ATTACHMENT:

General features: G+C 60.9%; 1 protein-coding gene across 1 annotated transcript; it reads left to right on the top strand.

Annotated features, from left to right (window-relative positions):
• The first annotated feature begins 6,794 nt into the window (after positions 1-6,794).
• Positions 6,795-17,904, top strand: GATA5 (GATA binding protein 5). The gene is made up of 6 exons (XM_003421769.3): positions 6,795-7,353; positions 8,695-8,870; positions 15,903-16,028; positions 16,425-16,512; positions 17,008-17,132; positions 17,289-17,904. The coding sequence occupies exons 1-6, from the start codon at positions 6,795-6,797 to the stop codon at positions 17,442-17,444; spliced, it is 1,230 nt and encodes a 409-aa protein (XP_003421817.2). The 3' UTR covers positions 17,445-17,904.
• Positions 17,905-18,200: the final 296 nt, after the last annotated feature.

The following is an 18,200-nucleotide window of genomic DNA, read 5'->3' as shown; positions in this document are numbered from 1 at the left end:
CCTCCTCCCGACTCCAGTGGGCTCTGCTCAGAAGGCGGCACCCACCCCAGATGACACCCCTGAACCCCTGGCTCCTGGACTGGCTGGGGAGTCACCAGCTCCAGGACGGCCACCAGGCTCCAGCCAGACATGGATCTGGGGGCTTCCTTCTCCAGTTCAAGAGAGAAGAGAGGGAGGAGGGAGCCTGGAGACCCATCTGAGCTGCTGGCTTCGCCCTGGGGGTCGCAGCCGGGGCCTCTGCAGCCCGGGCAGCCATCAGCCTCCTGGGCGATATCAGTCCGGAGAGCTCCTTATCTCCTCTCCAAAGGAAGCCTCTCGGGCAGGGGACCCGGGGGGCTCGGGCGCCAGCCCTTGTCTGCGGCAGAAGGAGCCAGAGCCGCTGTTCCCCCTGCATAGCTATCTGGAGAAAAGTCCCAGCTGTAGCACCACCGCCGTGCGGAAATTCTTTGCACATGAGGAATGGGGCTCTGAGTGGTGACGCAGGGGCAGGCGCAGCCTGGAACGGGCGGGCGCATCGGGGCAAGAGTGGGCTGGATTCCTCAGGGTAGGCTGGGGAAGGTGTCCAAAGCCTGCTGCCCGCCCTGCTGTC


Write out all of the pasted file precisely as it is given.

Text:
General features: G+C 60.9%; 1 protein-coding gene across 1 annotated transcript; it reads left to right on the top strand.

Annotated features, from left to right (window-relative positions):
• The first annotated feature begins 6,794 nt into the window (after positions 1-6,794).
• Positions 6,795-17,904, top strand: GATA5 (GATA binding protein 5). The gene is made up of 6 exons (XM_003421769.3): positions 6,795-7,353; positions 8,695-8,870; positions 15,903-16,028; positions 16,425-16,512; positions 17,008-17,132; positions 17,289-17,904. The coding sequence occupies exons 1-6, from the start codon at positions 6,795-6,797 to the stop codon at positions 17,442-17,444; spliced, it is 1,230 nt and encodes a 409-aa protein (XP_003421817.2). The 3' UTR covers positions 17,445-17,904.
• Positions 17,905-18,200: the final 296 nt, after the last annotated feature.

The following is an 18,200-nucleotide window of genomic DNA, read 5'->3' as shown; positions in this document are numbered from 1 at the left end:
CCTCCTCCCGACTCCAGTGGGCTCTGCTCAGAAGGCGGCACCCACCCCAGATGACACCCCTGAACCCCTGGCTCCTGGACTGGCTGGGGAGTCACCAGCTCCAGGACGGCCACCAGGCTCCAGCCAGACATGGATCTGGGGGCTTCCTTCTCCAGTTCAAGAGAGAAGAGAGGGAGGAGGGAGCCTGGAGACCCATCTGAGCTGCTGGCTTCGCCCTGGGGGTCGCAGCCGGGGCCTCTGCAGCCCGGGCAGCCATCAGCCTCCTGGGCGATATCAGTCCGGAGAGCTCCTTATCTCCTCTCCAAAGGAAGCCTCTCGGGCAGGGGACCCGGGGGGCTCGGGCGCCAGCCCTTGTCTGCGGCAGAAGGAGCCAGAGCCGCTGTTCCCCCTGCATAGCTATCTGGAGAAAAGTCCCAGCTGTAGCACCACCGCCGTGCGGAAATTCTTTGCACATGAGGAATGGGGCTCTGAGTGGTGACGCAGGGGCAGGCGCAGCCTGGAACGGGCGGGCGCATCGGGGCAAGAGTGGGCTGGATTCCTCAGGGTAGGCTGGGGAAGGTGTCCAAAGCCTGCTGCCCGCCCTGCTGTC